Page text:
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How do you calculate net worth?

March 13, 2019

Written by Preet Banerjee

Key takeaways

  • The Canada Deposit Insurance Corporation (CDIC) is a government-established Crown corporation that provides deposit insurance for eligible deposits held in CDIC member institutions, including banks and credit unions.

  • CDIC insurance covers various types of eligible deposits, such as savings accounts and GICs, up to $100,000 per insured category, in case a member institution fails.

  • Investments like mutual funds, stocks, or bonds are not covered by CDIC insurance, but eligible deposits held in specified account categories are protected.

How do you calculate net worth?

A very fundamental personal finance number to know is your net worth. It's super easy to calculate, and it can give you a great bird's eye view of your financial picture. Let's dive in.

The best way to think about it is like this: What you own minus what you owe.

You may also hear a slightly fancier way of saying the same thing: Assets minus liabilities.

Here's a simple example to show you how this basic formula works:

Let's pretend we have someone who only has one bank account and one credit card, and nothing else. They have $5,000 in their bank account and carry a balance of $2,000 on their credit card. Using our formula of taking what they own (in this case, $5,000 in their bank account), and subtracting what they owe ($2,000 on their credit card), we find that their net worth in this case would be $3,000.

Now, as a savvy saver, you might be thinking, "Hey! Why don't they pay off their credit card balance with some of the cash they have in their bank account?" And that would indeed be a wise thing to do, because they're likely paying a much higher rate of interest on their credit card debt than what they're earning in their bank account, so a much more efficient use for their cash on hand would be to pay down the high interest debt. So let's assume they do just that. They take $2,000 from their bank account and pay off their credit card. What's their net worth now?

Now they have $3,000 in their bank account (what they own) and owe nothing. So their net worth remains $3,000.

Net worth example for a recent graduate

Let's say you're young and starting your post-school life. You might not have a lot to your name:
 

  Assets Liabilities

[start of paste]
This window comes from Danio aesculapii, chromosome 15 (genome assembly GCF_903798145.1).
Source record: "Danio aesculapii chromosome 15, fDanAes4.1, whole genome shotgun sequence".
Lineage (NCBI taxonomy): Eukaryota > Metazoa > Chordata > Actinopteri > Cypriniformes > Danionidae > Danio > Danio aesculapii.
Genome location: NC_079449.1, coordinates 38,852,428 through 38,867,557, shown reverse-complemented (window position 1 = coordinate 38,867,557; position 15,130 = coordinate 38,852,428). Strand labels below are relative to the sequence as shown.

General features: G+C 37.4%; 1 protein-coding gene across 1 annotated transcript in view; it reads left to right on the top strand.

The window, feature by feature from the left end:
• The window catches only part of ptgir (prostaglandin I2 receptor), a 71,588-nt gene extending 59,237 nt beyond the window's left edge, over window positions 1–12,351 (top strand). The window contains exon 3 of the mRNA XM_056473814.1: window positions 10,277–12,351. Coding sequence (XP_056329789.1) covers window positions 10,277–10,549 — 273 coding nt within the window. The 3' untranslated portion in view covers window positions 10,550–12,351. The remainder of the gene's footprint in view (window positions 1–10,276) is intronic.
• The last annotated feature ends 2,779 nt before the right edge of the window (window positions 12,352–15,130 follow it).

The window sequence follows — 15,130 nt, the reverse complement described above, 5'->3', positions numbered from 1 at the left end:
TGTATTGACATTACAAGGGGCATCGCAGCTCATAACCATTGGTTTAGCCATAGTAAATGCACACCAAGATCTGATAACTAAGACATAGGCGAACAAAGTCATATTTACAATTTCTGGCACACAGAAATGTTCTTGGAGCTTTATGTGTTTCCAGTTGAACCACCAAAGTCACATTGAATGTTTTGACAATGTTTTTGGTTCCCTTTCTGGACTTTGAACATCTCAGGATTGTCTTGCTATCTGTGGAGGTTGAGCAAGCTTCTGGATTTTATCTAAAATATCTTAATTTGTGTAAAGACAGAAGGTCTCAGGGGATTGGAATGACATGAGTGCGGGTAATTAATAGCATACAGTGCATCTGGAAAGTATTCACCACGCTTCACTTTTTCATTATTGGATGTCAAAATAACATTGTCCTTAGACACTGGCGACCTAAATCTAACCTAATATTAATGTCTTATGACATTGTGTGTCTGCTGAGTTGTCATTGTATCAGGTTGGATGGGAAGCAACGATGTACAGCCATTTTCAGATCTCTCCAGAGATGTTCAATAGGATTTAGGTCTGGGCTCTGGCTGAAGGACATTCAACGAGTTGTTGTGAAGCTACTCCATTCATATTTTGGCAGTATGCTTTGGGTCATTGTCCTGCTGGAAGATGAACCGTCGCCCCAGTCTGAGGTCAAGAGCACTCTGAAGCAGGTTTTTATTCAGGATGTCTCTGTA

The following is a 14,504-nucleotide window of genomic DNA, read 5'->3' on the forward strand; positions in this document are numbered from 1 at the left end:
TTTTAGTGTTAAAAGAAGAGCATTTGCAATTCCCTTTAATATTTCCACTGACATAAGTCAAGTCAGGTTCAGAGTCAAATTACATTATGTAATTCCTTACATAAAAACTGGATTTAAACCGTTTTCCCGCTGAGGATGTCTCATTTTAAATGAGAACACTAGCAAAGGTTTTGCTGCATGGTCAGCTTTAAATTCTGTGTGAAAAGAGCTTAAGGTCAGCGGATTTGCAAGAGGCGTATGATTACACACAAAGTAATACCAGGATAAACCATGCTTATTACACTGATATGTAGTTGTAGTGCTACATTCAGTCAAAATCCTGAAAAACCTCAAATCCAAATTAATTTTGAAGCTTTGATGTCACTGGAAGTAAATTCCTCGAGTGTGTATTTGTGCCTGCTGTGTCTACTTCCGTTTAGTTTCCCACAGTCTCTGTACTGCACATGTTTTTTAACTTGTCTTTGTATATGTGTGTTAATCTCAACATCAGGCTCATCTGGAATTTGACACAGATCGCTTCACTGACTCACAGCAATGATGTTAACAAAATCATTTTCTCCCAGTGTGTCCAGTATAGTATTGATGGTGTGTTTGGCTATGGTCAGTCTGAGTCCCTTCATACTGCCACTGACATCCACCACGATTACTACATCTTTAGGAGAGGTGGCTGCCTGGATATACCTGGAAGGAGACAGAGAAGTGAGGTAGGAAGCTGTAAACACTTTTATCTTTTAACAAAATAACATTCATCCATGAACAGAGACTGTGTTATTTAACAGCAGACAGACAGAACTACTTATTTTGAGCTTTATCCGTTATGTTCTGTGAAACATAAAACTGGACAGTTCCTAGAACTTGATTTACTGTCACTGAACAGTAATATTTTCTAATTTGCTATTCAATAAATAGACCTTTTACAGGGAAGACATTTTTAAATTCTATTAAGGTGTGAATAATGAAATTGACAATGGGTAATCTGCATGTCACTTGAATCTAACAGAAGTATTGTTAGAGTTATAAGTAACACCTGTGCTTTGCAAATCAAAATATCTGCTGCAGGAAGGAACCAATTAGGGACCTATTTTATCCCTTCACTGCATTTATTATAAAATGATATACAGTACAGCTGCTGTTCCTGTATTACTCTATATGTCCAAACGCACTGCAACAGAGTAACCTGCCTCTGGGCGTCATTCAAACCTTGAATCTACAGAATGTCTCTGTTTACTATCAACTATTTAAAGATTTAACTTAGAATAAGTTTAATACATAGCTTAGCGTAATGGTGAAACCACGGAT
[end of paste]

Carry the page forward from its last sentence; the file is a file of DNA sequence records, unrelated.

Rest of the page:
Car                     $5,000     
Car Loan   $4,000 
Student Loan   $15,000
Bank Accounts        $1,000  
Credit Card   $0
Totals $6,000 $19,000 

 

You own $6,000 worth of stuff, and owe $19,000 on your liabilities. So your net worth is -$13,000. Yes, that's a negative net worth. And that's quite common for young Canadians with student loans.

Net worth example for a mid-career couple

Now let's take a look at a couple a bit further into their careers. 

  Assets       Liabilities  
Car                      $25,000  
Car Loan                   $10,000
Credit Cards      $2,500
House                       $500,000  
Mortgage    $350,000
Bank Accounts $5,000  
RSPs $50,000  
TFSAs $25,000  
Line of Credit                             $35,000
Jewellery $2,500  
Furniture $2,500  
Total $612,500 $397,500

 
This couple owns $612,500 in assets, and owes $397,500 in liabilities. That gives them a net worth of $215,000.

What's a good net worth number for you?

It's a mistake to equate net worth with self-worth. Everyone's situation is different. Some people have good luck and circumstances, and others don't.

Generally speaking, though, younger Canadians will often have negative net worths because they often have large expenses early in their lives, but their income can really bloom later in their careers.

What's far more important than comparing your net worth to other people's net worth is to focus on how your net worth number changes over time. That's why it's important to know what your net worth is to begin with. It's a reference point.

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